Visitors to Nagasaki’s Huis Ten Bosch amusement park now have another hotel to choose from aside from the Hotel Europe, Hotel Amsterdam and Hotel ForestVilla. Henn na Hotel (Strange Hotel), which opened on July 17, 2015, offers an entirely different experience for visitors. Designed in cooperation by Kawazoe Lab, the Institute of Industrial Science at the University of Tokyo and Kajima Corporation, the hotel is staffed by approximately 80 robots and 10 humans who function behind the scenes to supervise security and cleaning. Hence, the hotel is touted as a futuristic, low-cost hotel since they are apparently saving on labor costs.

With 144 rooms, the hotel offers guests some futuristic fun with rates starting at ¥9,000 per night.

The front desk is staffed by two robots, a female robot, which looks quite human and a velociraptor. The female robot only speaks Japanese so, if you require a staff member who speaks English, you will have to deal with the velociraptor. Self-service check-in and check-out terminals are also available for those who want to avoid stopping off at the front desk or waiting in line. There are several service robots, 2 porter robots, a locker robot and numerous cleaning robots.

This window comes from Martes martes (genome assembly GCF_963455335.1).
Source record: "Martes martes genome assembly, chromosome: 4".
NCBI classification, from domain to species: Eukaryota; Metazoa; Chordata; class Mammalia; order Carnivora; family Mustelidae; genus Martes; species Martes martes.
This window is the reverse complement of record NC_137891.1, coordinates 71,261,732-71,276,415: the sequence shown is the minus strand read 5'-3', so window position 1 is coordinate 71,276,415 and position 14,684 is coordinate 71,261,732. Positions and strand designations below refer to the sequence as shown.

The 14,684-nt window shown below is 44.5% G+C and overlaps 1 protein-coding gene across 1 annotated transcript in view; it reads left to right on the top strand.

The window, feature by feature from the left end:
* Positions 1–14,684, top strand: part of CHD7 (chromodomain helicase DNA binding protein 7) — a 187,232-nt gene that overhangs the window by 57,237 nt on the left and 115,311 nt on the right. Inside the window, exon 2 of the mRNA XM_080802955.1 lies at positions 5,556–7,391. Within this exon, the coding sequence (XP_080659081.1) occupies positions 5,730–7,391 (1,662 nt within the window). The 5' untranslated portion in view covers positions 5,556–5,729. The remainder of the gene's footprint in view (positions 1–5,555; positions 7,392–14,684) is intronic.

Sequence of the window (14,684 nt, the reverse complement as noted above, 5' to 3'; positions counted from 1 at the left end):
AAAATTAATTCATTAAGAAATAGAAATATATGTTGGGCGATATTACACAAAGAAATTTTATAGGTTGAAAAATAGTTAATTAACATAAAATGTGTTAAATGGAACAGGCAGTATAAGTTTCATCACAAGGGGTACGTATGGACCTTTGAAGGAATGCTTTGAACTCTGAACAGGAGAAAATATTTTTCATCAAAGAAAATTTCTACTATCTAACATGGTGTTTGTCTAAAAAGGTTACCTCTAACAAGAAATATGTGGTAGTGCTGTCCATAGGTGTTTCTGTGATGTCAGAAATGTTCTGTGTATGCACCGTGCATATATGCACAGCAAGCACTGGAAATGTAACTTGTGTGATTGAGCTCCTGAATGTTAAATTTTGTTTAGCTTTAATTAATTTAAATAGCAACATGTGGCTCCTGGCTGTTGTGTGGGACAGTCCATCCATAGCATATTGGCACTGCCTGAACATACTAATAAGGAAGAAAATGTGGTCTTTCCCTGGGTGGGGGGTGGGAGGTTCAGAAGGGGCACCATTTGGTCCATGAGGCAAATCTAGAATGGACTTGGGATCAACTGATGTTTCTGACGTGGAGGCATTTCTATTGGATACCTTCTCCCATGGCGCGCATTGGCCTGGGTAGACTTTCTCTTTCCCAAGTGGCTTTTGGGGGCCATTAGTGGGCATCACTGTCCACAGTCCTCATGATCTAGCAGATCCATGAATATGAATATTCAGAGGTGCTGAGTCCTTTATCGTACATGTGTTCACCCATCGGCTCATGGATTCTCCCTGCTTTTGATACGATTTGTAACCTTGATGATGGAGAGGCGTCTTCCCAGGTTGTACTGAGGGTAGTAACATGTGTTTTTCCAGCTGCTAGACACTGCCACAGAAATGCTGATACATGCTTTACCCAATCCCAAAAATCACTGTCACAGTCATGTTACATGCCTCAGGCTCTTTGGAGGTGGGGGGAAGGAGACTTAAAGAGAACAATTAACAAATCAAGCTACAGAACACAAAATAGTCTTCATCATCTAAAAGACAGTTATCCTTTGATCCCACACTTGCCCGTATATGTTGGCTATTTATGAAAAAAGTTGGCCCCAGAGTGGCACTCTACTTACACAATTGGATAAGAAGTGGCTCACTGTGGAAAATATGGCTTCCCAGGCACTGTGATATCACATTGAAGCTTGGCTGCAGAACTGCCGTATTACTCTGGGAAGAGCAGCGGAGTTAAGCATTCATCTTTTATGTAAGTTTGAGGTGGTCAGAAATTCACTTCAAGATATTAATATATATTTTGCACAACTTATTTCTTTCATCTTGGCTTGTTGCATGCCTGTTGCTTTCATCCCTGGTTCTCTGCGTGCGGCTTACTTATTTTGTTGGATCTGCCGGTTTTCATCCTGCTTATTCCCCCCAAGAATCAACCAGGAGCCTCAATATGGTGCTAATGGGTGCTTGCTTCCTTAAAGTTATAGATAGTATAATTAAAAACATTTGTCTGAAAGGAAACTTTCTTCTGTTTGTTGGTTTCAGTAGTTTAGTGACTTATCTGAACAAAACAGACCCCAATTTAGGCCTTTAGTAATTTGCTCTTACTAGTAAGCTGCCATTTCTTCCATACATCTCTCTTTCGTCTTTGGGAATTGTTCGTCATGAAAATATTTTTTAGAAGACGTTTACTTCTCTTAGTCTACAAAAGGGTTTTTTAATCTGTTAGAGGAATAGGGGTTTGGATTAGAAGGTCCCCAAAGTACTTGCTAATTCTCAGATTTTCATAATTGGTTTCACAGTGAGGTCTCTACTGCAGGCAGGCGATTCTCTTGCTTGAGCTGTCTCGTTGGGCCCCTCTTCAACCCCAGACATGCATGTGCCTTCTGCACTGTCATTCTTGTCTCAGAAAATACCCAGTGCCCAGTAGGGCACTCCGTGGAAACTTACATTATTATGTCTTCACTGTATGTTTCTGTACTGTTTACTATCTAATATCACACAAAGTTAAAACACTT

After you check in, the robotic porter will take your bags and escort you to your room. The hotel employs a facial recognition system to unlock your room’s door. For those that are unwilling to surrender to this technology, swipe cards are available. The rooms employ simple comforts and minimal amenities. The air-conditioning responds to your body temperature, motion sensors control lighting and other amenities can be controlled using a tablet. A small lamp-sized character beside your bed serves as your robotic concierge. The character is named Tuly and can provide you with the weather report, instruct you on how to control the lighting and set your alarm for you.

If you want to store your bags while you stroll the park, there is a large robotic arm similar to the robots found in animated factories that will take care of your luggage for you. If you are in the mood for a snack, pop into the Smart Café. It is rumored that the hotel is working on plans to have drones fly snacks to hotel guests in their rooms eventually.

All in all, the Henn na Hotel is an interesting and yet another only in Japan experience that should not be missed.

Smart Cafe

Smart Cafe

Guests can reserve rooms online through the hotel’s web page:

Address:                           Huis Ten Bosch, Hausutenbosu-machi, Sasebo 859-3243 Nagasaki Prefecture